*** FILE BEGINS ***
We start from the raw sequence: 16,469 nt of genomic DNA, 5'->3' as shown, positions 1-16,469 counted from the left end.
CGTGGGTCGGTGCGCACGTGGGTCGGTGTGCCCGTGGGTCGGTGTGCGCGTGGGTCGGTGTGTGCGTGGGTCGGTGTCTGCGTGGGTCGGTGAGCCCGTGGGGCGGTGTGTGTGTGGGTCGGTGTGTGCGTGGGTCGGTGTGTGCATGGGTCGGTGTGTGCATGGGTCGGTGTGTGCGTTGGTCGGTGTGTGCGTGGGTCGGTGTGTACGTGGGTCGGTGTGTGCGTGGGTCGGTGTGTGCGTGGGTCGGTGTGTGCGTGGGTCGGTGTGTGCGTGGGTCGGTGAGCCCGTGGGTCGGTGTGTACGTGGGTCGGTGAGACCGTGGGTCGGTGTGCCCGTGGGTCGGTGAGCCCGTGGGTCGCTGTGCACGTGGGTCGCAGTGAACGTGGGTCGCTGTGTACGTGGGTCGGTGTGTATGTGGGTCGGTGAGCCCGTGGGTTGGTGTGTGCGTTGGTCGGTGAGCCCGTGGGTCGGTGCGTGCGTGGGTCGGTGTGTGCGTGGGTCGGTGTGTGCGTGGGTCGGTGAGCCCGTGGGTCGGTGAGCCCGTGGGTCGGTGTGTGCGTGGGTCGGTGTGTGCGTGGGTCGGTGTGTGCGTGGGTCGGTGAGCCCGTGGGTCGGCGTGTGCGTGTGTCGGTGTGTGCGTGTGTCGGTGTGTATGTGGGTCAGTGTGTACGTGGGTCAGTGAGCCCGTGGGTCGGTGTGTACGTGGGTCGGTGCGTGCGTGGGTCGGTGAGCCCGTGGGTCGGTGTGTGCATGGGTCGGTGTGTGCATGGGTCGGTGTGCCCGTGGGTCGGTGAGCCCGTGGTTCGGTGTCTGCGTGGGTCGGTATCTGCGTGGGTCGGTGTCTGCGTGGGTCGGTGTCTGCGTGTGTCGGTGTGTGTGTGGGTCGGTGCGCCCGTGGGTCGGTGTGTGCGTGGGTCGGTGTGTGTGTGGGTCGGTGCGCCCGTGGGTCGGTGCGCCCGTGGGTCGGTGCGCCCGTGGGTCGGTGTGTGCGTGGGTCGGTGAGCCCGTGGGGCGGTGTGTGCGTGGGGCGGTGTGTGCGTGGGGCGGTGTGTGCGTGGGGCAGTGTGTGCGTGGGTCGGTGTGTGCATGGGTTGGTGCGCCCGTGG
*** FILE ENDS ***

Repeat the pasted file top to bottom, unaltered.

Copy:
We start from the raw sequence: 16,469 nt of genomic DNA, 5'->3' as shown, positions 1-16,469 counted from the left end.
CGTGGGTCGGTGCGCACGTGGGTCGGTGTGCCCGTGGGTCGGTGTGCGCGTGGGTCGGTGTGTGCGTGGGTCGGTGTCTGCGTGGGTCGGTGAGCCCGTGGGGCGGTGTGTGTGTGGGTCGGTGTGTGCGTGGGTCGGTGTGTGCATGGGTCGGTGTGTGCATGGGTCGGTGTGTGCGTTGGTCGGTGTGTGCGTGGGTCGGTGTGTACGTGGGTCGGTGTGTGCGTGGGTCGGTGTGTGCGTGGGTCGGTGTGTGCGTGGGTCGGTGTGTGCGTGGGTCGGTGAGCCCGTGGGTCGGTGTGTACGTGGGTCGGTGAGACCGTGGGTCGGTGTGCCCGTGGGTCGGTGAGCCCGTGGGTCGCTGTGCACGTGGGTCGCAGTGAACGTGGGTCGCTGTGTACGTGGGTCGGTGTGTATGTGGGTCGGTGAGCCCGTGGGTTGGTGTGTGCGTTGGTCGGTGAGCCCGTGGGTCGGTGCGTGCGTGGGTCGGTGTGTGCGTGGGTCGGTGTGTGCGTGGGTCGGTGAGCCCGTGGGTCGGTGAGCCCGTGGGTCGGTGTGTGCGTGGGTCGGTGTGTGCGTGGGTCGGTGTGTGCGTGGGTCGGTGAGCCCGTGGGTCGGCGTGTGCGTGTGTCGGTGTGTGCGTGTGTCGGTGTGTATGTGGGTCAGTGTGTACGTGGGTCAGTGAGCCCGTGGGTCGGTGTGTACGTGGGTCGGTGCGTGCGTGGGTCGGTGAGCCCGTGGGTCGGTGTGTGCATGGGTCGGTGTGTGCATGGGTCGGTGTGCCCGTGGGTCGGTGAGCCCGTGGTTCGGTGTCTGCGTGGGTCGGTATCTGCGTGGGTCGGTGTCTGCGTGGGTCGGTGTCTGCGTGTGTCGGTGTGTGTGTGGGTCGGTGCGCCCGTGGGTCGGTGTGTGCGTGGGTCGGTGTGTGTGTGGGTCGGTGCGCCCGTGGGTCGGTGCGCCCGTGGGTCGGTGCGCCCGTGGGTCGGTGTGTGCGTGGGTCGGTGAGCCCGTGGGGCGGTGTGTGCGTGGGGCGGTGTGTGCGTGGGGCGGTGTGTGCGTGGGGCAGTGTGTGCGTGGGTCGGTGTGTGCATGGGTTGGTGCGCCCGTGG